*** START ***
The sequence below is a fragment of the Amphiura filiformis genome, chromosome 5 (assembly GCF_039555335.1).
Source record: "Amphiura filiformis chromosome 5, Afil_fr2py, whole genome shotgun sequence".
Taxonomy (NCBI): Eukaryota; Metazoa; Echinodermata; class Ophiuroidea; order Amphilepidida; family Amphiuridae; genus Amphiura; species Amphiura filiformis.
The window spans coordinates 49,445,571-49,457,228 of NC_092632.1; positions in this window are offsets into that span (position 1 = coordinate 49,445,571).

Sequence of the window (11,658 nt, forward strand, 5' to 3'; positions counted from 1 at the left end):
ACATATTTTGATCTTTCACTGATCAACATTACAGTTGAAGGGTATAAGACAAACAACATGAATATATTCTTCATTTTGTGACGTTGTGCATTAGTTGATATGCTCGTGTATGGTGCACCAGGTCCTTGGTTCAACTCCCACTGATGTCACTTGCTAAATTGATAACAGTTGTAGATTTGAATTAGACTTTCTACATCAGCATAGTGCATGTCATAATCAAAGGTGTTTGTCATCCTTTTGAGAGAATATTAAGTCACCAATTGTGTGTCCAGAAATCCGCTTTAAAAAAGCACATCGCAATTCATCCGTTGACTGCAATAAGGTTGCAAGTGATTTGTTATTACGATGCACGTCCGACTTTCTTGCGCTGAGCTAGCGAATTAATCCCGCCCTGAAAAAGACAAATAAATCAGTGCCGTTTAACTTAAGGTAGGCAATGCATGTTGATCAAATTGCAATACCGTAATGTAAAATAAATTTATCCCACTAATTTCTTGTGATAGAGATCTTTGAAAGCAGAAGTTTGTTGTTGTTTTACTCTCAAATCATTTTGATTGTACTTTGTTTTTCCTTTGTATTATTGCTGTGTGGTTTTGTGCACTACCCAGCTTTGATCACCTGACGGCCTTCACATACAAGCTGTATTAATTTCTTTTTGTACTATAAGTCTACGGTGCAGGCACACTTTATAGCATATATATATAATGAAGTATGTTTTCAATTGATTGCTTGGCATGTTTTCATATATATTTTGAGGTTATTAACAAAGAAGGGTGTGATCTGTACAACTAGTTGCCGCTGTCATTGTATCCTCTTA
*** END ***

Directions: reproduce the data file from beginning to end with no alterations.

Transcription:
The sequence below is a fragment of the Amphiura filiformis genome, chromosome 5 (assembly GCF_039555335.1).
Source record: "Amphiura filiformis chromosome 5, Afil_fr2py, whole genome shotgun sequence".
Taxonomy (NCBI): Eukaryota; Metazoa; Echinodermata; class Ophiuroidea; order Amphilepidida; family Amphiuridae; genus Amphiura; species Amphiura filiformis.
The window spans coordinates 49,445,571-49,457,228 of NC_092632.1; positions in this window are offsets into that span (position 1 = coordinate 49,445,571).

Sequence of the window (11,658 nt, forward strand, 5' to 3'; positions counted from 1 at the left end):
ACATATTTTGATCTTTCACTGATCAACATTACAGTTGAAGGGTATAAGACAAACAACATGAATATATTCTTCATTTTGTGACGTTGTGCATTAGTTGATATGCTCGTGTATGGTGCACCAGGTCCTTGGTTCAACTCCCACTGATGTCACTTGCTAAATTGATAACAGTTGTAGATTTGAATTAGACTTTCTACATCAGCATAGTGCATGTCATAATCAAAGGTGTTTGTCATCCTTTTGAGAGAATATTAAGTCACCAATTGTGTGTCCAGAAATCCGCTTTAAAAAAGCACATCGCAATTCATCCGTTGACTGCAATAAGGTTGCAAGTGATTTGTTATTACGATGCACGTCCGACTTTCTTGCGCTGAGCTAGCGAATTAATCCCGCCCTGAAAAAGACAAATAAATCAGTGCCGTTTAACTTAAGGTAGGCAATGCATGTTGATCAAATTGCAATACCGTAATGTAAAATAAATTTATCCCACTAATTTCTTGTGATAGAGATCTTTGAAAGCAGAAGTTTGTTGTTGTTTTACTCTCAAATCATTTTGATTGTACTTTGTTTTTCCTTTGTATTATTGCTGTGTGGTTTTGTGCACTACCCAGCTTTGATCACCTGACGGCCTTCACATACAAGCTGTATTAATTTCTTTTTGTACTATAAGTCTACGGTGCAGGCACACTTTATAGCATATATATATAATGAAGTATGTTTTCAATTGATTGCTTGGCATGTTTTCATATATATTTTGAGGTTATTAACAAAGAAGGGTGTGATCTGTACAACTAGTTGCCGCTGTCATTGTATCCTCTTA